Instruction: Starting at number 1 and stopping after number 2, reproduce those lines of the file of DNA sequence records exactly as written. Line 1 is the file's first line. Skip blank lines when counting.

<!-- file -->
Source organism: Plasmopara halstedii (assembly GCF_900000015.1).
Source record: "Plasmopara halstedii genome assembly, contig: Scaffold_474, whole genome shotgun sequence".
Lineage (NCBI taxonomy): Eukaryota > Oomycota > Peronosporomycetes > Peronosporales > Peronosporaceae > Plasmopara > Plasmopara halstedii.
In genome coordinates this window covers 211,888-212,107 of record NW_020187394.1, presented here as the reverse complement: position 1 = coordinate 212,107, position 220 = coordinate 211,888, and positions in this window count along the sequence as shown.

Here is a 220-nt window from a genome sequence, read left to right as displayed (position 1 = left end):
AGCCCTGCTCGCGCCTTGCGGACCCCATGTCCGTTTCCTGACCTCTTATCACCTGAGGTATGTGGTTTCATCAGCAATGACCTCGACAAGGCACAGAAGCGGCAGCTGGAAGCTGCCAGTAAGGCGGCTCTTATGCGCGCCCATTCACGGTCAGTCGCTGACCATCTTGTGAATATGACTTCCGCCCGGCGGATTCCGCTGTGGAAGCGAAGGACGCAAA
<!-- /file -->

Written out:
Source organism: Plasmopara halstedii (assembly GCF_900000015.1).
Source record: "Plasmopara halstedii genome assembly, contig: Scaffold_474, whole genome shotgun sequence".